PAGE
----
Oly
3 years 11 months ago
After they threaten to cut me I explain, “both sugar and wheat have been found to bind to opiate receptors…so that defensive reaction is due to feeling like I just threatened to take your crack. People did not eat wonder bread 8,000 years ago, they ate a meal of whatever was available smooshed into a pancake or loaf. If it means that much to you, you could source ancient wheat and other grains but I think it’s easier to just eat more greens and fat to make up the difference.” Then just leave it at that. You’ve planted the seed… Read more »
Animanarchy
Animanarchy
3 years 10 months ago

…and another typical thing some people say, “I smoke, do you think I’m worried about what I eat or my cellphone?”
boom headshot

Danielle
Danielle
1 year 10 months ago

I love this statement. I may start referring to people as a unique snowflake from now on when the situation warrants. 🙂

Saret
Saret
3 years 11 months ago
I am experiencing the same. Friends tell me I look great and ask me how I manage to stay thin while entering the mid-life phase. I always share my “secret” of paleo/primal lifestyle, but see none of my friends making even the slightest modifications in their diets. Even though I went cold turkey on carbs and sugars, I encourage them with baby steps, being patient with themselves, etc, but it is as if the effort is just too much. I do not understand how the effort can be too much to improve quality of life so drastically. I forward the… Read more »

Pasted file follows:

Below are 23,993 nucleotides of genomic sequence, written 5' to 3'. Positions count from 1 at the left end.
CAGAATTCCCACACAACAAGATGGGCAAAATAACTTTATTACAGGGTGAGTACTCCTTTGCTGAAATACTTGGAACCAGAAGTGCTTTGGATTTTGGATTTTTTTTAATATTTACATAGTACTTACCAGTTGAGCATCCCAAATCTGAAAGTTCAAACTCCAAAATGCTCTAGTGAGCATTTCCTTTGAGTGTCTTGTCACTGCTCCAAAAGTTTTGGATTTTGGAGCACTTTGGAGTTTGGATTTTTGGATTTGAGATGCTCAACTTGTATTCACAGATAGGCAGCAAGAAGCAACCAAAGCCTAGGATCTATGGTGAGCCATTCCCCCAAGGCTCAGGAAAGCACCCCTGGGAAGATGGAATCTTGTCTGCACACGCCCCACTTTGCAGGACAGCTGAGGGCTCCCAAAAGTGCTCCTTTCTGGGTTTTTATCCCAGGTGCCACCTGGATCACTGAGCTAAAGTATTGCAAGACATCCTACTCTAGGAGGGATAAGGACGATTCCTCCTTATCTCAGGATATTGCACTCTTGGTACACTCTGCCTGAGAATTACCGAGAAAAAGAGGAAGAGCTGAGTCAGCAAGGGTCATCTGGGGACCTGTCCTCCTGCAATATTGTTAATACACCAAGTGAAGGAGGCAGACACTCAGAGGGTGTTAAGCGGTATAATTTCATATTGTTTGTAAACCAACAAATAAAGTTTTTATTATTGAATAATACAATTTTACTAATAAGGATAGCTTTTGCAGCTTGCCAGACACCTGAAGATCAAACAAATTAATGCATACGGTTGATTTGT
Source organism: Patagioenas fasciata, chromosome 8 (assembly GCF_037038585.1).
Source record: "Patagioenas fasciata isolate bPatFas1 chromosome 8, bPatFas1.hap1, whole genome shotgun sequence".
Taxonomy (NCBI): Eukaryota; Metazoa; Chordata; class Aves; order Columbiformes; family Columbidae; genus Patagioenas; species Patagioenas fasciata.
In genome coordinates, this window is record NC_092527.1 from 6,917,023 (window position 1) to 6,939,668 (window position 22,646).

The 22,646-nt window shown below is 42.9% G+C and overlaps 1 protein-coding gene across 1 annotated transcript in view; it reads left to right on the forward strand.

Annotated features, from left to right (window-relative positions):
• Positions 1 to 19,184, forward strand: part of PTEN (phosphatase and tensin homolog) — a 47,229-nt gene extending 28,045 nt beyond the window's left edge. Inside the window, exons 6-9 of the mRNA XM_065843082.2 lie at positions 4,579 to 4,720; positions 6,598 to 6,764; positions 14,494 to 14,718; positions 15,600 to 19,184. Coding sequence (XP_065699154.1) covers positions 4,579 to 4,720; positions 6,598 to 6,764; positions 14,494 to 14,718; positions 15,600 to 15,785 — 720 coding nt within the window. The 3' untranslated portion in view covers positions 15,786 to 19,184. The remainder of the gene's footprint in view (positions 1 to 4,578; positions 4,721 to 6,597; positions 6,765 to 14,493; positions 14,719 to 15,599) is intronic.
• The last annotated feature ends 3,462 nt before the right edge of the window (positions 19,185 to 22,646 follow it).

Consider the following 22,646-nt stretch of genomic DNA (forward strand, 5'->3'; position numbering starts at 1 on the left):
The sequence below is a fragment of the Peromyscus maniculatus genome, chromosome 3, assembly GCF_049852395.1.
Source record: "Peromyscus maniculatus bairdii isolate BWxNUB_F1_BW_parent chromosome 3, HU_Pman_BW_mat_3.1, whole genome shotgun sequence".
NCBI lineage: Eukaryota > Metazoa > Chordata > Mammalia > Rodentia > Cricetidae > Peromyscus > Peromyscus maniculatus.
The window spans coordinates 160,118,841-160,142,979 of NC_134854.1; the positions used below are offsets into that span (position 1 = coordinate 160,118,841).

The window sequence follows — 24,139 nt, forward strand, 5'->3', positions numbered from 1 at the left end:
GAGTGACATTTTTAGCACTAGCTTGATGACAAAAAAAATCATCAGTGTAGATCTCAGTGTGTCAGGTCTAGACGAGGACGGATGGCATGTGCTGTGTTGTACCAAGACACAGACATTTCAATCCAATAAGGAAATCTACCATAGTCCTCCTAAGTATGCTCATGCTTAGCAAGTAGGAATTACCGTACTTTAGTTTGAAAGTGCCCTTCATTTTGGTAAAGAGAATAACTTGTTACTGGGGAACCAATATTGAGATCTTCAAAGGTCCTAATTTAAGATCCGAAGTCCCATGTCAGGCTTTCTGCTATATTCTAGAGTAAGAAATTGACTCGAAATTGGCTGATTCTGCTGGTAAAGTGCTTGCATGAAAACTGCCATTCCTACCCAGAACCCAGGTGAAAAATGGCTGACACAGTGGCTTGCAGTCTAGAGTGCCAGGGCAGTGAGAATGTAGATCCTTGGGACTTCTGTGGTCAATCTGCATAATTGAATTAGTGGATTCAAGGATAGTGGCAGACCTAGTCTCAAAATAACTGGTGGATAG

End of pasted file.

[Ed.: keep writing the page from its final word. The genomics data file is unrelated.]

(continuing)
Angel
3 years 11 months ago

It’s the zombie apocalypse, people, I tell ya … it’s happening NOW.

http://www.divinemind.biz/blog/2012/10/22/the-zombie-apocalypse-is-happening-now/

Christina
Christina
3 years 5 months ago

I know!! I go through this with my family members and it drives me crazy…they come to me with their health problems, digestive issues, and wanting to feel better…and I tell them what has worked for me – and they’re smart people – and they just ignore me. I love them but sometimes I feel tired of being asked if no one is going to listen. PHEW! Guess I had to get that off my chest 🙂

But excellent success story, thank you for sharing. These personal stories are excellent motivation.

Patrice
2 years 7 months ago

Well said! I’ve had the exact same experience.

Joe Carbup
Joe Carbup